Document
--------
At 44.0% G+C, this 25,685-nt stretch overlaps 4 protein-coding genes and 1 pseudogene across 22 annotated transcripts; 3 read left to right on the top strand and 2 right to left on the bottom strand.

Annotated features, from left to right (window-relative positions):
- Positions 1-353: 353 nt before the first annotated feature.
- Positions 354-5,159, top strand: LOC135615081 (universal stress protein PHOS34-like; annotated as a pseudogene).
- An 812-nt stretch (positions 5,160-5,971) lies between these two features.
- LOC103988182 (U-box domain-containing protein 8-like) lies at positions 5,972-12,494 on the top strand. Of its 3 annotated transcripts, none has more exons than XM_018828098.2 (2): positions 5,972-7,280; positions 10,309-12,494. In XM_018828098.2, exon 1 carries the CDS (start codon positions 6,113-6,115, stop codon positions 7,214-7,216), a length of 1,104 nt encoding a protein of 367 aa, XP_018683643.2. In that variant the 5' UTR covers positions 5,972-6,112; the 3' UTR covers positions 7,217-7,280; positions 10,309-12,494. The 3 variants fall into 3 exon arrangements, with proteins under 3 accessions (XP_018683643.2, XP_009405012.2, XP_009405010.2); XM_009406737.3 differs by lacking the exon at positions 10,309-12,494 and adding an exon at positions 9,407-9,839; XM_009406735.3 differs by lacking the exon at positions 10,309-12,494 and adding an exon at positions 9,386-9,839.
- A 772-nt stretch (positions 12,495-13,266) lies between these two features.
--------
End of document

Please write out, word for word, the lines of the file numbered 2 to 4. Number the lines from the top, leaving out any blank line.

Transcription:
Annotated features, from left to right (window-relative positions):
- Positions 1-353: 353 nt before the first annotated feature.
- Positions 354-5,159, top strand: LOC135615081 (universal stress protein PHOS34-like; annotated as a pseudogene).